Ozawa Pledges New U.S. Base Pact, More Spending

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TOKYO—The two candidates for Japanese prime minister laid out sharply contrasting visions for the country's future, with the challenger vowing to rip up a hard-fought agreement with the U.S. over a military base, taking a more aggressive stance than the incumbent on boosting spending to lift growth, and playing down the need for a concrete plan to curb the government's mammoth borrowing.

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Ichiro Ozawa, center, raises his fist with his supporting lawmakers as he speaks about running in the Sept. 14 DPJ presidential election in Tokyo on Sept. 1, 2010.


A day after efforts to avert a party showdown fell apart, Prime Minister Naoto Kan and his rival, Ichiro Ozawa, faced each other at a one-hour news conference as they unveiled their policy platforms ahead of an internal party election on Sep. 14. Mr. Ozawa is trying to unseat Mr. Kan as party chief and prime minister, the job that has eluded him repeatedly despite the huge influence he has had in Japanese politics for more than two decades. Analysts say the race is too close to call. Many fear the fight will lead to an eventual breakup of the ruling party,

While Mr. Kan played up his current role as a responsible national leader pursuing realistic solutions to difficult economic problems, Mr. Ozawa emphasized several of his trademark populist policies, such as boosting a monthly allowance to families with children and to farmers. But he didn't explain in detail how he planned to pay for such costly steps at a time when Japan grapples with government debts nearly twice the size of its economy. Mr. Ozawa said shifting policy priorities and eliminating waste by shrinking bureaucracy will free up huge amounts of funds.

Mr. Ozawa surprised the market with a pledge to "boldly implement steps, including intervention in the market, to protect Japan's economy" in case of a dramatic rise in the yen. The statement came amid criticism the ruling party's infighting is hurting the government's ability to cope with the current market turmoil, which sent the yen to a 15-year high against the dollar last week. Mr. Ozawa's plan would mark a sharp break from recent Japanese practices, as the government hasn't intervened in currency markets in six years.

Mr. Ozawa also suggested more complications in the Okinawa base debate that has strained the bilateral relationship since the DPJ took power last September. He said Tokyo should hold fresh discussions with Washington and the local government of Okinawa to find a solution more acceptable to both parties. "Under the current framework, no matter how hard we try, the plan will not move forward because of the opposition from Okinawa," Mr. Ozawa said.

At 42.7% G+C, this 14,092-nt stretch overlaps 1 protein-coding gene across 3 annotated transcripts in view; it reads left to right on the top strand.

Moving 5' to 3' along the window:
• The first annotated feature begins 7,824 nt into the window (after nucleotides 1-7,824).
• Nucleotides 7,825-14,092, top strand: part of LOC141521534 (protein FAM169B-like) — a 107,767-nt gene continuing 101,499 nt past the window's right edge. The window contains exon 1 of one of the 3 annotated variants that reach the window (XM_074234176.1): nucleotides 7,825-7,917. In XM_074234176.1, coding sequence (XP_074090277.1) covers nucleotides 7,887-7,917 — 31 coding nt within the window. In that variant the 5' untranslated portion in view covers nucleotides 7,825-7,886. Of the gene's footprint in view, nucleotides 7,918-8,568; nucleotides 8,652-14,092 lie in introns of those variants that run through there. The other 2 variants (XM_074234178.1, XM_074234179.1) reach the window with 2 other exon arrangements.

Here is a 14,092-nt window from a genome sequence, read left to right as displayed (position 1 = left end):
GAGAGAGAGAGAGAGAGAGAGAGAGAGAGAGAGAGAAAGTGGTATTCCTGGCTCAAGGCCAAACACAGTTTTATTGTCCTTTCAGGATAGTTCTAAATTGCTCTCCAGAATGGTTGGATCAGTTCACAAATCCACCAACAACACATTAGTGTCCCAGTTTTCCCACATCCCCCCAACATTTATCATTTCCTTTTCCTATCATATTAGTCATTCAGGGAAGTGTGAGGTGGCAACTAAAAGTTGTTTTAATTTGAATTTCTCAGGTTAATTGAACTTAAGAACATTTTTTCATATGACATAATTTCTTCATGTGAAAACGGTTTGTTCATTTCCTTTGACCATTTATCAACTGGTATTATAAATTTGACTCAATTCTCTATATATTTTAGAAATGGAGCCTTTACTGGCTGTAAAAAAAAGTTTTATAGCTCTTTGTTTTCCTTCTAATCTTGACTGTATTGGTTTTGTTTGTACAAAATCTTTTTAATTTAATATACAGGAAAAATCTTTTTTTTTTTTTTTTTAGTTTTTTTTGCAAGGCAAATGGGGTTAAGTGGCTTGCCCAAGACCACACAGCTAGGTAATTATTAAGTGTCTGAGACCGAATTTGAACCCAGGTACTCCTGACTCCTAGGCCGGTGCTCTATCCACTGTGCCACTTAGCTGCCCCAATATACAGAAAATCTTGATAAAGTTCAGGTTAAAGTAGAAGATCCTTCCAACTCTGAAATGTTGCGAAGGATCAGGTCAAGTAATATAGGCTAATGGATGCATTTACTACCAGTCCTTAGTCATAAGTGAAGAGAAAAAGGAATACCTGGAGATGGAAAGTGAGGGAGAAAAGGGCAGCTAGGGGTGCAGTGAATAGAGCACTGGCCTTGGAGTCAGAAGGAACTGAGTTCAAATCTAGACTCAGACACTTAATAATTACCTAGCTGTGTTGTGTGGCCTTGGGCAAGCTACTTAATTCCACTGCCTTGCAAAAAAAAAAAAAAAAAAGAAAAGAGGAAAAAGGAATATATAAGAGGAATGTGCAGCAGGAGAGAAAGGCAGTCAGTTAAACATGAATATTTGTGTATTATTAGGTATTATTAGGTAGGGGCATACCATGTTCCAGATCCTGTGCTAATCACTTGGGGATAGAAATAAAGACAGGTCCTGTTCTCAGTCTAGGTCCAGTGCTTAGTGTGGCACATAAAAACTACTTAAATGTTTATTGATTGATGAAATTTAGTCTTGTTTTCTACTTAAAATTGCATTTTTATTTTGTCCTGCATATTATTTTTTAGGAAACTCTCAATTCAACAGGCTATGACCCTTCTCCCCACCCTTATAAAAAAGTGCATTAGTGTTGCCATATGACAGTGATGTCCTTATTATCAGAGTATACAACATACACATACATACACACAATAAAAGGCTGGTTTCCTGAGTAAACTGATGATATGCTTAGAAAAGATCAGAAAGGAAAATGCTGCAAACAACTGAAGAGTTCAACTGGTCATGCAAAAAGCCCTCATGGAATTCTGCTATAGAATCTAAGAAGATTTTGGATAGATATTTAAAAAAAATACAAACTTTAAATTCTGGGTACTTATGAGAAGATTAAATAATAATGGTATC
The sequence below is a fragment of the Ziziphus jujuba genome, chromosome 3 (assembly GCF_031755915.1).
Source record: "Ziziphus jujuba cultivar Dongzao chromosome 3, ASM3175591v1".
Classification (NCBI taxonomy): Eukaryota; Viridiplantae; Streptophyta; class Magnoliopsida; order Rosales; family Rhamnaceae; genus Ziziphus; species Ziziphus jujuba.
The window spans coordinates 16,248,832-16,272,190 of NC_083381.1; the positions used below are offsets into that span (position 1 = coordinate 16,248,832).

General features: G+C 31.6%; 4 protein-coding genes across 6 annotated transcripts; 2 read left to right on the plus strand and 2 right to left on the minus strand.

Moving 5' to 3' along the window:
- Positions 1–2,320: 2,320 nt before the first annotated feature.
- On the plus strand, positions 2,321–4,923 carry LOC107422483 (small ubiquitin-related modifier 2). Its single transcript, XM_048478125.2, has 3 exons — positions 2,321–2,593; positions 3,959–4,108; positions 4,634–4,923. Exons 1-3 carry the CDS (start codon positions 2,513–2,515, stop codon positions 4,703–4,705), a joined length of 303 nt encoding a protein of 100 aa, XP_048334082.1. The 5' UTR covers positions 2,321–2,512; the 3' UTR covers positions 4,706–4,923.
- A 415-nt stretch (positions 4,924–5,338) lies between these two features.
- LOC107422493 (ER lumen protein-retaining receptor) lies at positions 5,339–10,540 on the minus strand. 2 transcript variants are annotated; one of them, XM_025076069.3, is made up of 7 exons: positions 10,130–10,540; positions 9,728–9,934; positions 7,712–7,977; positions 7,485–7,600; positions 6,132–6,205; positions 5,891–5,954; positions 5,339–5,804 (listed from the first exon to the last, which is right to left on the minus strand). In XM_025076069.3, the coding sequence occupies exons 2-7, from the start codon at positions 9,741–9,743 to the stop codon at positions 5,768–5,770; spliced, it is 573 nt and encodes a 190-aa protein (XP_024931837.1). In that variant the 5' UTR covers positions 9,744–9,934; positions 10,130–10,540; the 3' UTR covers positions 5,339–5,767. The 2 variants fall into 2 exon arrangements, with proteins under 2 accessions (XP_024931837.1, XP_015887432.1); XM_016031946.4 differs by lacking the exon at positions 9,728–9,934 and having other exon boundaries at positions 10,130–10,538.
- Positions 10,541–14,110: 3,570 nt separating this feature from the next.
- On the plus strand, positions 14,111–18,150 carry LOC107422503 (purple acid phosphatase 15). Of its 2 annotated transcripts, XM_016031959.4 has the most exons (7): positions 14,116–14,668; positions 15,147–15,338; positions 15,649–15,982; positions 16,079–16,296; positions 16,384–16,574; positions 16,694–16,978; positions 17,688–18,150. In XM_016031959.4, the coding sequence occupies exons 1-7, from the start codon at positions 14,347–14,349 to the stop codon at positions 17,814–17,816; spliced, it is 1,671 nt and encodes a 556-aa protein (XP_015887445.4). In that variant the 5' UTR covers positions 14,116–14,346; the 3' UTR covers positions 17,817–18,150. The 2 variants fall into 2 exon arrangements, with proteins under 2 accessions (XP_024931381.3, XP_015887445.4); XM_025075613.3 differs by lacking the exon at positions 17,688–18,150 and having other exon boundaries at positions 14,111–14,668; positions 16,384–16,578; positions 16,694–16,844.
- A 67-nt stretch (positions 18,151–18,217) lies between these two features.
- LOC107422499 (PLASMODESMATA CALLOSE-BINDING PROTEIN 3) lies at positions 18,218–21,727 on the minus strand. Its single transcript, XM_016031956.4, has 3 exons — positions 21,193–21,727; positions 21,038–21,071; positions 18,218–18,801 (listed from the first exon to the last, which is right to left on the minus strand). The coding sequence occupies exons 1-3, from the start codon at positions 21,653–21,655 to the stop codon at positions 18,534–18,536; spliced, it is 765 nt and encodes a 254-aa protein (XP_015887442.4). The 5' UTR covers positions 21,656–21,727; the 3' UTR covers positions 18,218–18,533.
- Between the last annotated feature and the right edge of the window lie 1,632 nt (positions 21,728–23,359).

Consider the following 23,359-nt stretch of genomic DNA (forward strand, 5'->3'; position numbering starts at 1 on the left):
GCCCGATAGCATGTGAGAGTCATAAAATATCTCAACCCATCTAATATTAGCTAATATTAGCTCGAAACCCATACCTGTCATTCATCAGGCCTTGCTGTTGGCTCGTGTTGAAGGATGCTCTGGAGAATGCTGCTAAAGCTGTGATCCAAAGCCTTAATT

In contrast, Mr. Kan repeated his intention to stick with an existing bilateral agreement reaffirmed in May for the construction of a new facility. "Starting over the discussion would only create a new chaos in this problem that has already lingered for nearly a year," the prime minister said.

In his policy statement, Mr. Ozawa emphasized the alliance with the U.S. is "the most important bilateral relationship" for Japan, but also suggested Japan should be more independent from the U.S.

"The alliance isn't a relationship of subordination, but it's an equal partnership," his platform says. "So Japan should pursue a bigger role and more responsibility as it plays a part in the international community alongside the U.S."

The policy debate shed light on an ironic reversal in the roles of the two iconic politicians. Mr. Kan, a former leftist civil activist who made his name going after powerful bureaucrats, is now playing the part of a practical leader, a fiscal hawk and a good steward of the U.S.-Japan military alliance. Mr. Ozawa, who started as a conservative politician deft at behind-the-scenes political maneuvering, is appealing to the public with generous handout policies and an outspoken stance challenging Washington.

A major point of contention in their debate was how closely they should stand by the campaign promises the DPJ made last year before rising to power, particularly costly steps such as the child allowance and a pledge to maintain the unpopular national sales tax at the current level for 5%.

Mr. Ozawa vowed to do his "utmost to diligently implement" those promises. Mr. Kan, meanwhile, said he would "honestly explain" to the public and seek their understanding if some plans had to be abandoned due to a shortage of funds.

Analysts say the race, open only to DPJ lawmakers and registered supporters, is a toss-up at this point. With his strong following among party lawmakers, Mr. Ozawa seems to enjoy an edge at this point. But Mr. Ozawa, embroiled in a campaign scandal at his fund-raising organization, is unpopular with the general public. Opinion polls show 70% or so of respondents favoring Mr. Kan over Mr. Ozawa. While only party members vote, the polls could influence those who haven't made up their minds.

Indeed, during the televised news conference Wednesday, Mr. Kan repeatedly alluded to Mr. Ozawa's scandal, by emphasizing the need to crate a "clean and open" party. "I feel strongly we need to rid ourselves of old-fashioned politics where money is the driving factor," he said.

Asked whether he will explain his role in the campaign-funds scandal during the election campaign, Mr. Ozawa said he already had been proven innocent when prosecutors decided not to indict him after a year-long investigation. Mr. Ozawa could still be indicted if a court-appointed citizen's panel currently debating his case decides to do so. The panel's ruling is expected within the next several weeks.

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